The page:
The Lakers were not a good 3-point shooting team in the regular season. Their 35.4% ranked 21st out of the 30 teams in the NBA, and has fallen even further off a cliff over their first three playoff games. LeBron James, Dennis Schröder and Marc Gasol are shooting a combined 15-36 (41.6%) from deep. Every other Laker is a combined 9-51 (17.6%). As of this story publishing, the only team shooting worse from deep than the Lakers (27.6%) is the Washington Wizards (23.8%).

But the Wizards shooting badly isn’t surprising for a team trailing 2-0 in the first round. What is shocking is that the Lakers have been able to take a 2-1 series lead over the Suns despite shooting the ball like eight-year-olds at their first basketball practice.

They’ve done so with defense. The Suns were the seventh-best offense in the NBA this year, scoring 116.3 points per 100 possessions, and were even hotter over their final 15 games before the playoffs, scoring 120.3 (the second-best mark in the league over that time). Chris Paul being a shell of himself has surely contributed to them falling off against the Lakers, but through three games, L.A. has been more stifling than the Arizona climate, holding Phoenix to 104.6 points per 100 possessions, the third-worst mark of any team in the playoffs, ahead of only the New York Knicks (104.2) and the recently swept Miami Heat (95.4).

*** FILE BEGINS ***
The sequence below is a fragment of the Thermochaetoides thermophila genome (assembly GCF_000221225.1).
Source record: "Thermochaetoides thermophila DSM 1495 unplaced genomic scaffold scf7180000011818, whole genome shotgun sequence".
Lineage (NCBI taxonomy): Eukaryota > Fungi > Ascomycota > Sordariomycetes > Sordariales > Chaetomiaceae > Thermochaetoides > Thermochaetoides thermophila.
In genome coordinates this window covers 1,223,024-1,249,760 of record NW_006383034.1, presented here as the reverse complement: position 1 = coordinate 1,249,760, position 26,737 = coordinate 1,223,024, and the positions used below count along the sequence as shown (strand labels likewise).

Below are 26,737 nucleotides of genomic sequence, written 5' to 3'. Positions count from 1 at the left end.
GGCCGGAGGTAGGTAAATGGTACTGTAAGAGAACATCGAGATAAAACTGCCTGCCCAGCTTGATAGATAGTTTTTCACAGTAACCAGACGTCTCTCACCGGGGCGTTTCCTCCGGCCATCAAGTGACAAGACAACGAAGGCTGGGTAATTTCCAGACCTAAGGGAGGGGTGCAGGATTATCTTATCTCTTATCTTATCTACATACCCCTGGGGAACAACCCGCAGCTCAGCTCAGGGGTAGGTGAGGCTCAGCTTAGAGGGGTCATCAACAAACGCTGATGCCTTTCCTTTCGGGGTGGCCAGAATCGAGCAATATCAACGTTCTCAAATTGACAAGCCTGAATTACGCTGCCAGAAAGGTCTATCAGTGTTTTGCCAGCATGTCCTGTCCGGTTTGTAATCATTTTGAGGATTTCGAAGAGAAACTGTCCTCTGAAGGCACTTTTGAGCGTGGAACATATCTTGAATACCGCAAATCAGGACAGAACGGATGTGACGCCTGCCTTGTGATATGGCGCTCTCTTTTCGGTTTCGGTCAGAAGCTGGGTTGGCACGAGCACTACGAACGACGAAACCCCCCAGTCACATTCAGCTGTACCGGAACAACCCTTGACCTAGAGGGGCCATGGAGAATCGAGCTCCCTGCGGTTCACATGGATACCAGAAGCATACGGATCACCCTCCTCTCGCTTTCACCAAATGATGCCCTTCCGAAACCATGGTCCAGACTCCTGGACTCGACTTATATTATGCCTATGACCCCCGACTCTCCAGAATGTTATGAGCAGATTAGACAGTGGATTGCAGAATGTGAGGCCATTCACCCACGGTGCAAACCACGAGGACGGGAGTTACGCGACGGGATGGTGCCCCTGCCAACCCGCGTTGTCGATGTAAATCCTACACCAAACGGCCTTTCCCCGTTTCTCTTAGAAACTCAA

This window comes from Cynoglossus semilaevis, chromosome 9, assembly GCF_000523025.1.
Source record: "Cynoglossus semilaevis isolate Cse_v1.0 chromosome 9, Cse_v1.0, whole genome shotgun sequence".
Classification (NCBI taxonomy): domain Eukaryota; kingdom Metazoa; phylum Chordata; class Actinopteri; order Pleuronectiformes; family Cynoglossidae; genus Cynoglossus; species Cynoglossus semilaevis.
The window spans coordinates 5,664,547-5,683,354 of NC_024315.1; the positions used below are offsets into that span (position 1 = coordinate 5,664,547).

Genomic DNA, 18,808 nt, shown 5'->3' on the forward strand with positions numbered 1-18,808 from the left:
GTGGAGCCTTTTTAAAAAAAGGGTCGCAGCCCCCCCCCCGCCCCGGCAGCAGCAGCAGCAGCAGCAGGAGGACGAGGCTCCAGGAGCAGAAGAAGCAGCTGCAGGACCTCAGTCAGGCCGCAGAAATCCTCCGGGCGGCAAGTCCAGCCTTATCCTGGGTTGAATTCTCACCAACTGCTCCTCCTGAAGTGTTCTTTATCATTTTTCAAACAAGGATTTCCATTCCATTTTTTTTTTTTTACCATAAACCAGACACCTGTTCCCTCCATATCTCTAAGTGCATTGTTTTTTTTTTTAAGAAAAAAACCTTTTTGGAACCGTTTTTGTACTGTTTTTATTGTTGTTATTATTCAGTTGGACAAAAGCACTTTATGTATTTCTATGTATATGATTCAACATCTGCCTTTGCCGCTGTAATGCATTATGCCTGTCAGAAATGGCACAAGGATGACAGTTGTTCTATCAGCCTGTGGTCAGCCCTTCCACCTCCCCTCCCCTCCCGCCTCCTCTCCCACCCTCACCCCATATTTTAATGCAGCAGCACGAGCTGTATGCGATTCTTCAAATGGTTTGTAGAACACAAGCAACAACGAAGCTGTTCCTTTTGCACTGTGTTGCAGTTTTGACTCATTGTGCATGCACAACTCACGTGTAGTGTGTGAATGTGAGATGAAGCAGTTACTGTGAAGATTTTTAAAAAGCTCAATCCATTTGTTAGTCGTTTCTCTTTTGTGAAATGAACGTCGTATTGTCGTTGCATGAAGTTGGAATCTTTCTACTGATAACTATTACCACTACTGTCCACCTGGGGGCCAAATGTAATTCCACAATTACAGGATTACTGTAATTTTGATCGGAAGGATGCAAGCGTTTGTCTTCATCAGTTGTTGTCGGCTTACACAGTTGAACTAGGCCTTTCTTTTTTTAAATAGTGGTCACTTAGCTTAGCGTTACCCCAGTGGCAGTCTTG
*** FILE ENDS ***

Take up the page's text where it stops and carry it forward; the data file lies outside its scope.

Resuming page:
That level of defense will be enough to help the Lakers win games no matter how they’re shooting, but it also offers promise that they can blow the doors off of teams if their shot ever does come around. Matthews is confident that will happen eventually. When I asked him after practice what the team can do to turn things around in that department, he mentioned watching film and getting up individual shots before making sure to emphasize what isn’t the answer.

“It’s not panicking. That’s the biggest thing. That’s for y’all to do. For us, we can’t panic,” Matthews said. “We know that we’ve played basketball for however many years. Everybody has played basketball, we’ve taken however many thousands, hundreds of thousands of millions of shots, of repetitions. It’s not time for us to panic. We don’t crunch numbers and do all that stuff. We lace our shoes up and we get to work.”

Vogel echoed Matthews’ message, saying that it’s essentially been what he and the rest of his coaching staff have been preaching to the Lakers.